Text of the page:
Can you cite a Wiki policy that requires that articles with such "hatnotes" be mere summaries of the articles they reference? Otherwise, I would take it as obvious that they are not required to be such. Boswell certainly is a minority scholar, generally speaking, but his notions of the history of interpretation (and I'm primarily thinking of his first appendix in CSTH) is on much firmer ground, for the most part. Antinoos69 (talk) 12:30, 22 May 2016 (UTC)
Yes, I already linked to it: Wikipedia:Summary style. StAnselm (talk) 18:36, 22 May 2016 (UTC)

Sodom and Gomorrah section

This edit (since reverted) caught my eye. Post-reversion, the article still asserts "Most interpreters find ...", which was added in this earlier edit. That earlier edit made quite a major change in an article assertion supported by a cited source without making any change to the supporting cite, saying that the change was a reversion to a previous version. I am unable to verify the cited supporting source online, but I'm sort of doubtful that it supports the "Most interpreters find ..." part of the assertion.

I took a look at the Sodom and Gomorrah article, which is cited as the "Main article" in this section. The final paragraph of the lead there says:

Divine judgment by God was then passed upon Sodom and Gomorrah and two neighboring cities, which were completely consumed by fire and brimstone. Neighboring Zoar (Bela) was the only city to be spared. In Abrahamic religions, Sodom and Gomorrah have become synonymous with impenitent sin, and their fall with a proverbial manifestation of divine retribution.[1][2][Jude 1:7] Sodom and Gomorrah have been used as metaphors for vice and homosexuality viewed as a deviation. The story has therefore given rise to words in several languages. These include the English word sodomy, used in sodomy laws to describe sexual "crime against natures", namely anal or oral sex (either homosexual or heterosexual) or of beastiality.[3][4][5]  Some Islamic societies incorporate punishments associated with Sodom and Gomorrah into sharia.[6]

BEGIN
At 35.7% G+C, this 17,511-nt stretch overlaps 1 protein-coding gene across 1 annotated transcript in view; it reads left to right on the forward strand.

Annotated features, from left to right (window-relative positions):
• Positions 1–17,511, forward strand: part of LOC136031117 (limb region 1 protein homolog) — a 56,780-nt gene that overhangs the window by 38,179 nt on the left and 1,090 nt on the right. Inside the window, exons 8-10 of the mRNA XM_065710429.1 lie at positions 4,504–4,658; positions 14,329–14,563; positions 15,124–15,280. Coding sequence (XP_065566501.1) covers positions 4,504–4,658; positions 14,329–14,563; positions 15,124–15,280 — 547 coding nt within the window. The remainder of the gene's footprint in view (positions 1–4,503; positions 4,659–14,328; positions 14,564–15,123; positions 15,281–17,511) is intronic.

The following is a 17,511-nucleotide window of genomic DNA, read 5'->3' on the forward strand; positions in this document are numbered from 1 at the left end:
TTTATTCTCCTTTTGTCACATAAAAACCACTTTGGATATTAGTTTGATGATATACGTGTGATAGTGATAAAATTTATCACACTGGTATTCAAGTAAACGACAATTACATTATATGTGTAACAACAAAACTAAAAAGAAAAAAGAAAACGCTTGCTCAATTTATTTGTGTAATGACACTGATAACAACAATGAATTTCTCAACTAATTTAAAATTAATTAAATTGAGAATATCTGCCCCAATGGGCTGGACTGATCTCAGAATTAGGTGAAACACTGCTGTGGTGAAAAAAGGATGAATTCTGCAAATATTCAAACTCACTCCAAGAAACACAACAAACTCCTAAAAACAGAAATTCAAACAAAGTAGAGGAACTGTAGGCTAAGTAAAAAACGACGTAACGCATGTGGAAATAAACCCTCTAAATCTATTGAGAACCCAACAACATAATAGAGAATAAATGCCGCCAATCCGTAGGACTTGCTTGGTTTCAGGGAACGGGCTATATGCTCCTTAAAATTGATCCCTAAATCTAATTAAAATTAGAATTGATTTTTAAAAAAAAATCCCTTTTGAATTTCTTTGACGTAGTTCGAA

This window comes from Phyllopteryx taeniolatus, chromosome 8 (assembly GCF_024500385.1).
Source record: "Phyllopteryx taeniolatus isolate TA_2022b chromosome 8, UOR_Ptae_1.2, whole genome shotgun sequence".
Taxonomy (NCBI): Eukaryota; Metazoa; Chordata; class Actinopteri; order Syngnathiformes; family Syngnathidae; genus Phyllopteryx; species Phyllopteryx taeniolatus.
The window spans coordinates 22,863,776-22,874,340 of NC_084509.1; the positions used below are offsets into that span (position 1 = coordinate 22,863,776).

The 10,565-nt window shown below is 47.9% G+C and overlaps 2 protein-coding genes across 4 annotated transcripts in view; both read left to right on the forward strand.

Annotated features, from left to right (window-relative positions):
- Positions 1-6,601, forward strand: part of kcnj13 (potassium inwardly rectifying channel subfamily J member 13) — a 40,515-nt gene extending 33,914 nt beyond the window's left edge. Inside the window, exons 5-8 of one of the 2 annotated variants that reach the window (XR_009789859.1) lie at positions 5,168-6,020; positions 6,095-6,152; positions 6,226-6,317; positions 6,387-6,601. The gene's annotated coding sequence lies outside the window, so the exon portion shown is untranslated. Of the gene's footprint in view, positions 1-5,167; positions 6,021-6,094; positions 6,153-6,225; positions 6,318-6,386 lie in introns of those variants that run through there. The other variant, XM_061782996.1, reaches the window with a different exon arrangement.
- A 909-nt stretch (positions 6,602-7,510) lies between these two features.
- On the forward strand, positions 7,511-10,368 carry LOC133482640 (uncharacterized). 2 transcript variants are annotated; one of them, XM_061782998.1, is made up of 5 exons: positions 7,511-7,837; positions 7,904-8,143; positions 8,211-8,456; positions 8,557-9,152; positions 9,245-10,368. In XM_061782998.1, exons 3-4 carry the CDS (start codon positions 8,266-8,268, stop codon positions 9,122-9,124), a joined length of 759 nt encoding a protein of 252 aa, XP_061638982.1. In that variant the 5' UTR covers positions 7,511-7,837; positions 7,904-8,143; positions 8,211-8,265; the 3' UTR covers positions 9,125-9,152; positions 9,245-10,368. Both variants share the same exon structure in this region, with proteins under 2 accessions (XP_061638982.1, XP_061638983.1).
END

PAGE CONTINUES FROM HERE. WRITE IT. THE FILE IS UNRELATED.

I don't see this hairsplitting between rape and homosexuality or discussion about what "Most interpreters find ..." in that main article. As I read WP:SS#Basic technique, that's where detail about that belongs.

It seems to me that this section needs a hard look and perhaps a rewrite. Wtmitchell  (talk) (earlier Boracay Bill) 22:34, 6 August 2016 (UTC)

I think the source was probably accessible at the time it was added to that statement - based on the edit that added it in the article history (mine, although long enough ago that I'm guessing at my motivations rather than remembering), it looks like I added it as a summary of the following material eg. the Jewish prophets, Jesus, and the Talmud, possibly with the now-inaccessible source alluding to more modern interpretations as well?
That said, I would very much question your assertion that violent rape as a violation of hospitality vs. homosexuality constitutes "hair-splitting" - the sources do not agree with you, nor do I as a scholar or a human being - as well as gently pointing out that editing goes both ways - if there is useful material here or extraneous material in the main article, we can fix that too. –Roscelese (talkcontribs) 05:42, 7 August 2016 (UTC)
The term hairsplitting was a bad choice on my part. Not only was that term needlessly provocative, it did not convey the meaning I intended. What I was trying to get at was that if there has been a reevaluation such that "most interpreters" now find that the story condemns the violent rape of guests rather than condemning homosexuality, that ought to be better clarified and better supported. Other significant viewpoints which have been published by reliable source also ought to be fairly represented, as required by WP:DUE. Also, any conflict between this article and the Sodom and Gomorrah article regarding what sort of behavior the story is asserted to condemn ought to be resolved.
Re the supporting cite ([21]) -- it is linked to one specific page in the cited book, and attempts to highlight the string "possibly coined" there. I presumed that it was intended to specifically support the assertions where it was cited, but I didn't dig back to the edit history carefully enough to be sure what those assertions might have been whenever the cite was first added. I have no idea whether or not it supports the assertions as they stand now.  
If it matters, I'm no biblical scholar and have no strong personal POV about the content we're discussing. Wtmitchell  (talk) (earlier Boracay Bill) 10:34, 7 August 2016 (UTC)